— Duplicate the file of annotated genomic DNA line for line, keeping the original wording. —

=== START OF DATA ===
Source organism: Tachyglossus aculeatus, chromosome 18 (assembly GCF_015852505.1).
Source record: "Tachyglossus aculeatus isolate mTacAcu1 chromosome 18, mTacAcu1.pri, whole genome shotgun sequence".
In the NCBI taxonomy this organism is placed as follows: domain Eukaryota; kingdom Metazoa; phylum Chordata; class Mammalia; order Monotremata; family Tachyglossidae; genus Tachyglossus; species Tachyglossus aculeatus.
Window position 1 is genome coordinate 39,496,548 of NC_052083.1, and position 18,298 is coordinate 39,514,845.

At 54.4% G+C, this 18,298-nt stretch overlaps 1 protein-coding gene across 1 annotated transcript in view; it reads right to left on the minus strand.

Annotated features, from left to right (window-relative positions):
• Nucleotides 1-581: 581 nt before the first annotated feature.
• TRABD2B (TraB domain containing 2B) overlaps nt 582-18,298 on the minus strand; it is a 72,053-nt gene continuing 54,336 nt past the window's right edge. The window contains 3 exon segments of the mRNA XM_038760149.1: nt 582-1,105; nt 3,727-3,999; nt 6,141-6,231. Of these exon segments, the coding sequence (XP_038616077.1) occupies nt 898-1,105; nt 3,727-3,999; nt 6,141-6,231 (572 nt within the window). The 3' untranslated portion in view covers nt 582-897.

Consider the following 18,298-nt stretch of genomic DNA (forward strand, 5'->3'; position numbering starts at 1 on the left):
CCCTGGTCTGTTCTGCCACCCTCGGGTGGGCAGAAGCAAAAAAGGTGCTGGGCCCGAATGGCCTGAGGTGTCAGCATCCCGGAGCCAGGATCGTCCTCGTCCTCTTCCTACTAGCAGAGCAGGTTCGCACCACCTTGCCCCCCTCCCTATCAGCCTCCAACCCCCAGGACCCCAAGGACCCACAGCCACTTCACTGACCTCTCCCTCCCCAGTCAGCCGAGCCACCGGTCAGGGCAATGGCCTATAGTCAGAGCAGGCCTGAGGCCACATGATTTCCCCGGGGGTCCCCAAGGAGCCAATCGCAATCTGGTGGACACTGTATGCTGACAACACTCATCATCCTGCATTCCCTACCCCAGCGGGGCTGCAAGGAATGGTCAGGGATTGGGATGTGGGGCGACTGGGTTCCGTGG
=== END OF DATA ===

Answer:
Source organism: Tachyglossus aculeatus, chromosome 18 (assembly GCF_015852505.1).
Source record: "Tachyglossus aculeatus isolate mTacAcu1 chromosome 18, mTacAcu1.pri, whole genome shotgun sequence".
In the NCBI taxonomy this organism is placed as follows: domain Eukaryota; kingdom Metazoa; phylum Chordata; class Mammalia; order Monotremata; family Tachyglossidae; genus Tachyglossus; species Tachyglossus aculeatus.
Window position 1 is genome coordinate 39,496,548 of NC_052083.1, and position 18,298 is coordinate 39,514,845.

At 54.4% G+C, this 18,298-nt stretch overlaps 1 protein-coding gene across 1 annotated transcript in view; it reads right to left on the minus strand.

Annotated features, from left to right (window-relative positions):
• Nucleotides 1-581: 581 nt before the first annotated feature.
• TRABD2B (TraB domain containing 2B) overlaps nt 582-18,298 on the minus strand; it is a 72,053-nt gene continuing 54,336 nt past the window's right edge. The window contains 3 exon segments of the mRNA XM_038760149.1: nt 582-1,105; nt 3,727-3,999; nt 6,141-6,231. Of these exon segments, the coding sequence (XP_038616077.1) occupies nt 898-1,105; nt 3,727-3,999; nt 6,141-6,231 (572 nt within the window). The 3' untranslated portion in view covers nt 582-897.

Consider the following 18,298-nt stretch of genomic DNA (forward strand, 5'->3'; position numbering starts at 1 on the left):
CCCTGGTCTGTTCTGCCACCCTCGGGTGGGCAGAAGCAAAAAAGGTGCTGGGCCCGAATGGCCTGAGGTGTCAGCATCCCGGAGCCAGGATCGTCCTCGTCCTCTTCCTACTAGCAGAGCAGGTTCGCACCACCTTGCCCCCCTCCCTATCAGCCTCCAACCCCCAGGACCCCAAGGACCCACAGCCACTTCACTGACCTCTCCCTCCCCAGTCAGCCGAGCCACCGGTCAGGGCAATGGCCTATAGTCAGAGCAGGCCTGAGGCCACATGATTTCCCCGGGGGTCCCCAAGGAGCCAATCGCAATCTGGTGGACACTGTATGCTGACAACACTCATCATCCTGCATTCCCTACCCCAGCGGGGCTGCAAGGAATGGTCAGGGATTGGGATGTGGGGCGACTGGGTTCCGTGG